THE BIZ ROSTER: Hollywood heavyweights line up on either side of the 50-yard line.
- NEW ENGLAND PATRIOTS: John Krasinski, Maria Menounos, Elizabeth Banks, Amy Poehler,Conan O'Brien, David E. Kelley, Authentic Entertainment co-founder Tom Rogan, Kinetic Content CEO Chris Coelen
- NEW YORK GIANTS: Spike Lee, Stephen Levinson, Jeffrey Katzenberg, Alec Baldwin, Univision CEO Randy Falco,CAA's David O'Connor, Chase Carey,Viggo Mortensen, Jon Bon Jovi
PRIVATE PARTIES: The industry power players' exclusive bashes, from L.A. and Vegas to New York City
While Michael Chiklis traveled to see his Patriots the past four times they've made it to the Super Bowl, this year he's staying put and throwing a bash at his house in the Hills. "I have no desire to be around thousands of cold, angry and horribly disappointed Giants fans on Sunday night!" he says. … Steve Wynn's annual bash will take place in the ballroom of his eponymous Vegas hotel. "Vegas is the best place to see the game, and you can bet," says hotelier Rick Hilton, who's heading there with wife Kathy. … Prospect Park CEO Jeff Kwatinetz will likely move his long-standing Malibu bash to his NYC abode to accommodate his NYG friends. … Bob Daly and Carole Bayer Sager are hosting at their Bel-Air house. … Former Ticketmaster CEO Fred Rosen and his author-producer wife, Nadine Schiff, are throwing their annual Bel-Air party, which drew Clint Eastwood last year. Says Irena Medavoy, who'll attend with producer husband, Mike: "It reminds me of Pierre Cossette's party at Chasen's. It's a great group of people, and Nadine has mani and pedi for the girls." … G-men fan Doug Ellin plans to watch in L.A. with some of his Entourage cast, though he's not sure Jerry Ferrara will be there. "He gets too nervous, so he might want to sit by himself," says Ellin. "I get worked up, too. Whether they win or lose determines my mood for at least a week afterward."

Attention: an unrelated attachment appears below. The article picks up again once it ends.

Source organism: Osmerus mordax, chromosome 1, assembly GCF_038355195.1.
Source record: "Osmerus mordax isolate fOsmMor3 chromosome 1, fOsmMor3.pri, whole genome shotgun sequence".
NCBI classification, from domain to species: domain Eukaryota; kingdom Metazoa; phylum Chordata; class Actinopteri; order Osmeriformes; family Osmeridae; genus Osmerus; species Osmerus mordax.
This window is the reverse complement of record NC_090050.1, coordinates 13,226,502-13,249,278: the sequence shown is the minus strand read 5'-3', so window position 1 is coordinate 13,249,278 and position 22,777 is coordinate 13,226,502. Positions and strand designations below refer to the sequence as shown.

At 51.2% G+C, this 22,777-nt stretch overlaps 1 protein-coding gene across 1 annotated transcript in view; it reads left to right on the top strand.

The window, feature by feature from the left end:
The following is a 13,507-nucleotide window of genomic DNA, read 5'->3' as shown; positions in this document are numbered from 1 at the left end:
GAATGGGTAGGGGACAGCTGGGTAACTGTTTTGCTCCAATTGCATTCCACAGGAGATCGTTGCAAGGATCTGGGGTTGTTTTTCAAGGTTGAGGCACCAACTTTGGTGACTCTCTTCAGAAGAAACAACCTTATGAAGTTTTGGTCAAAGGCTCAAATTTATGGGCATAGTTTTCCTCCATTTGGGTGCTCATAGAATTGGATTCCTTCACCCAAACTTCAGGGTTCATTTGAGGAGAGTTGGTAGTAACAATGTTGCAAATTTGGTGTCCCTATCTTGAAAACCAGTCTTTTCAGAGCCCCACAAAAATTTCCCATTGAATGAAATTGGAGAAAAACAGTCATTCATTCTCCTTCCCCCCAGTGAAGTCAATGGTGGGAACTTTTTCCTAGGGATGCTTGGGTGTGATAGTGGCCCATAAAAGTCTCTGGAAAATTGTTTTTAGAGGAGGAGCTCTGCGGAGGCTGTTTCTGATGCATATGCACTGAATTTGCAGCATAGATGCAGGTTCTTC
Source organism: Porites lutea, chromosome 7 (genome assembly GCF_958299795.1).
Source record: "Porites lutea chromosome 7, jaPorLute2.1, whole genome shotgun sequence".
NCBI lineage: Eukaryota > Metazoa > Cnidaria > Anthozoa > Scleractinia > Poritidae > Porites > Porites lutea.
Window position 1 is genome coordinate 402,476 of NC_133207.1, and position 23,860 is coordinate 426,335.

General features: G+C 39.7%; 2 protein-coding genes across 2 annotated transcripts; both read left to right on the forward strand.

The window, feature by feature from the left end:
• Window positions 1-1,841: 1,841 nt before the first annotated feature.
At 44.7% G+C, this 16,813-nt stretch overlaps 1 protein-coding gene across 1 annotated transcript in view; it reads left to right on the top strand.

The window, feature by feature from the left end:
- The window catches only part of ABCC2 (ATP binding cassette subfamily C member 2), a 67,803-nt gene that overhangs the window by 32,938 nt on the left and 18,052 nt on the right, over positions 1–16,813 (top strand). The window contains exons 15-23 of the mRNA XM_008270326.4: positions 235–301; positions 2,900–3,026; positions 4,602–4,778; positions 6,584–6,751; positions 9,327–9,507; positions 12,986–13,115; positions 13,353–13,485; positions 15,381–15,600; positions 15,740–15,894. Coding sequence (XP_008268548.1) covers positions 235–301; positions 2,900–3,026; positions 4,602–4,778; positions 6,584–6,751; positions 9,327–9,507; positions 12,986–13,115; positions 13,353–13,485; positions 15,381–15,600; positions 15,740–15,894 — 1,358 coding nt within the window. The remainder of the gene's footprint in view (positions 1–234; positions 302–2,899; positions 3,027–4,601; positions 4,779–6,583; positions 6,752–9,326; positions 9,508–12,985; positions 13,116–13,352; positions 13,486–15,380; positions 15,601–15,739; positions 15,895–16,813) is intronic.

PARTIES IN INDIANAPOLIS: Naptown will be anything by sleepy as Indy celebrates.
With the key exceptions of Detroit and Minneapolis, the NFL typically has opted for much warmer climes for its biggest game. But 150,000 fans are expected to descend on chilly Indianapolis for Super Bowl XLVI -- bringing with them, according to the city's Convention & Visitors Association, more than 1,000 private jets.
For many, the party-palooza is just as important as the matchup itself. At least 130 special events will be held in Indy, centered on the domed Lucas Oil Stadium and a three-block stretch of downtown that will be transformed into a Super Bowl Village (expect two concert stages and zipline rides).